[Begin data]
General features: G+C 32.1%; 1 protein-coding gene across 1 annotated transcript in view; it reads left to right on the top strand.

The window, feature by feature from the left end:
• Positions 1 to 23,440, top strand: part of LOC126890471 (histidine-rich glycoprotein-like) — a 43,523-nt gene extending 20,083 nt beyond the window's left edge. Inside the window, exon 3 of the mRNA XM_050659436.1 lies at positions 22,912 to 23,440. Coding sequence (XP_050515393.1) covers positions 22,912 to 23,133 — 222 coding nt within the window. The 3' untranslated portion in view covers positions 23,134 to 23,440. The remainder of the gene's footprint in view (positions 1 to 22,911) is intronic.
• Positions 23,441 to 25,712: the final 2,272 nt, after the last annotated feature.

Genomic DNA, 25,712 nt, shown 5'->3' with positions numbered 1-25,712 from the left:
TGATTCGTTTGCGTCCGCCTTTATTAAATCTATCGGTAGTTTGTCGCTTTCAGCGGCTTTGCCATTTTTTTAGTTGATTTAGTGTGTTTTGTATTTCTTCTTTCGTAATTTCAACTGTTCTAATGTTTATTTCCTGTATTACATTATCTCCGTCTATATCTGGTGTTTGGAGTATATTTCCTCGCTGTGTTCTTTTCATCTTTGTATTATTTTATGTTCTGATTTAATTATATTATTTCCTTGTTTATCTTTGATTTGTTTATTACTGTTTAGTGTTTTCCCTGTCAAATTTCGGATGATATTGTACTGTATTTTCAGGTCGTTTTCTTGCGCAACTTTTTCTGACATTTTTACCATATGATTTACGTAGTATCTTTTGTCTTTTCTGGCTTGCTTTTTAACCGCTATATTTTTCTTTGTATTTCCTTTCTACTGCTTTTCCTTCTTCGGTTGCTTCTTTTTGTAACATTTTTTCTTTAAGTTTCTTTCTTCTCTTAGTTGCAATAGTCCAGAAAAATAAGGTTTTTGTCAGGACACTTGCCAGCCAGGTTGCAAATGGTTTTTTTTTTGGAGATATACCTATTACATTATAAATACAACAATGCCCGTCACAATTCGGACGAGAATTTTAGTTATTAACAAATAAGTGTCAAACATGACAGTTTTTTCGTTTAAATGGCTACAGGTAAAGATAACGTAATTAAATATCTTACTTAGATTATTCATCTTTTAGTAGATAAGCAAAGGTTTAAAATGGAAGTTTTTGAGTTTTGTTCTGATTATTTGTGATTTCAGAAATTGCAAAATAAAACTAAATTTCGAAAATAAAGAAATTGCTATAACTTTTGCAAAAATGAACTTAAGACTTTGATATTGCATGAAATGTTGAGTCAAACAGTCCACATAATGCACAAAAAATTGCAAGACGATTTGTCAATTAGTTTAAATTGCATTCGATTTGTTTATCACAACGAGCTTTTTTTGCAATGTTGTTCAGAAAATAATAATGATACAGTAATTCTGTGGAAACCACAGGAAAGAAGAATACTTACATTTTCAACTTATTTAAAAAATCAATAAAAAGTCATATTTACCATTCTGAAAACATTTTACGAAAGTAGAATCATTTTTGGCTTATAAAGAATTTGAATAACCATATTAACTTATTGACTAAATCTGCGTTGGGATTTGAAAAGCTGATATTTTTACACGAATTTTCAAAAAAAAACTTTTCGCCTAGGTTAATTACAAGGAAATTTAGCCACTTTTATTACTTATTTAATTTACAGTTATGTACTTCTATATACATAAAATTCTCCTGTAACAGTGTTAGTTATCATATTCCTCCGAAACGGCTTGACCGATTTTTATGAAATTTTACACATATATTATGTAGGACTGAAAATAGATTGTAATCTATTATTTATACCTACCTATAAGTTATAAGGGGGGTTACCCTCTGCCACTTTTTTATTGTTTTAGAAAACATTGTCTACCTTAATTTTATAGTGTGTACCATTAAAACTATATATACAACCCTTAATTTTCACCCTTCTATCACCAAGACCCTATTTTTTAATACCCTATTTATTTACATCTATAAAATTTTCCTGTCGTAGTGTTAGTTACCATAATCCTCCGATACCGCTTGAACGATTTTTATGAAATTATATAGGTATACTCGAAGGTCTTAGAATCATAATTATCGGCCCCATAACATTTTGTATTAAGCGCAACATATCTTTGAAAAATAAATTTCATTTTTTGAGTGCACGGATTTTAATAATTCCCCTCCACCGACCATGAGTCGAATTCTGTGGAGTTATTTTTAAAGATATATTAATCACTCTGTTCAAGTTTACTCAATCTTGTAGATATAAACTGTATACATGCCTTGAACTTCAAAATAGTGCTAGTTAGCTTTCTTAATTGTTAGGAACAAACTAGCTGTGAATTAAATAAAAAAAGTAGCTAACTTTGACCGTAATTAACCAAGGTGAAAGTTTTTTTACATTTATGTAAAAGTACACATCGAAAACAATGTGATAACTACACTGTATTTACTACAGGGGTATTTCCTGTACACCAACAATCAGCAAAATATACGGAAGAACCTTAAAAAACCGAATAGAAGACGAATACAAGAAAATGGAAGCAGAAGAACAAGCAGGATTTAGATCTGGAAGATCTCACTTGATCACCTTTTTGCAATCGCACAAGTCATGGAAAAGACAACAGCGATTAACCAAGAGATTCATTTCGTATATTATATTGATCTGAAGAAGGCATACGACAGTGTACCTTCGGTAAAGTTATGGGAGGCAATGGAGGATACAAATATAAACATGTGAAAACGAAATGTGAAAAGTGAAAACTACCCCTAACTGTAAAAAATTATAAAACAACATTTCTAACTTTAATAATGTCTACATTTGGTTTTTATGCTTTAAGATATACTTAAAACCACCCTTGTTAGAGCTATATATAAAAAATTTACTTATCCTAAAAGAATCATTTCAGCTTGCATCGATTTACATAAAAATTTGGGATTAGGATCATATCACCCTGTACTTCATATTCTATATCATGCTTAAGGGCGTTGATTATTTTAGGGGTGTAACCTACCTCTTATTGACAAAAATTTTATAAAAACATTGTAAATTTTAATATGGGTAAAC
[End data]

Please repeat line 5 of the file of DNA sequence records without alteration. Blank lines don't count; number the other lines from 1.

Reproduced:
Genomic DNA, 25,712 nt, shown 5'->3' with positions numbered 1-25,712 from the left: